Monday, June 6, 2011

The Art Thief by Noah Charney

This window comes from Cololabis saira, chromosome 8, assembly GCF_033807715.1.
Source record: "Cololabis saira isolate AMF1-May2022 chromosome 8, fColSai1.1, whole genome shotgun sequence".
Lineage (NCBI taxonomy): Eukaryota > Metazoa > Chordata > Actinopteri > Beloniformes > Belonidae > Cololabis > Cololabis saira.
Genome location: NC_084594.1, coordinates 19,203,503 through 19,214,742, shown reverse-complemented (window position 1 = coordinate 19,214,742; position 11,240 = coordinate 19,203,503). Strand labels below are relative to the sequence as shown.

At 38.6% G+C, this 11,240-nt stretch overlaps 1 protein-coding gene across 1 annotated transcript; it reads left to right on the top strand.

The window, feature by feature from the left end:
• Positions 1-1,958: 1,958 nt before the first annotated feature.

Rarely do I come across a book that I simply cannot finish for the reason that I can derive no enjoyment out of the novel. Such is the case of The Art Thief. The title is what caught my eye initially. After all, white-collar crime, intrigue, and the fascinating cat-and-mouse game that follows always provide some excellent thrills. The Art Thief, however, fails to deliver in all of the aforementioned aspects. The writing is awkward, the perspective jumps at seemingly arbitrary points, and the plot already appears quite convoluted. Any one of these flaws on its own may be forgivable if, at the very least, the characters were well thought out and compelling. Unfortunately, this is not so. There was no way to “connect” with these characters since they were bland, forgettable, and uninteresting. Perhaps one redeeming character may have been Gabriel Coffin (a sort of Sherlock Holmes of art theft from the introduction), yet it wasn’t enough to maintain interest in the novel as a whole. The story plodded along with long tangents explaining the quirks of the art industry, the auctions, etc. but never found its stride. That fact is painfully disappointing considering how much potential it had when taking into account its subject material. Bottom line, books are meant to be enjoyed whether it be from a thrilling plot, a fastidious character study, or some other form of exhilaration that comes with the appreciation of the art of the written word. Life is too short for it to be spent on dismal literature. 1 star.

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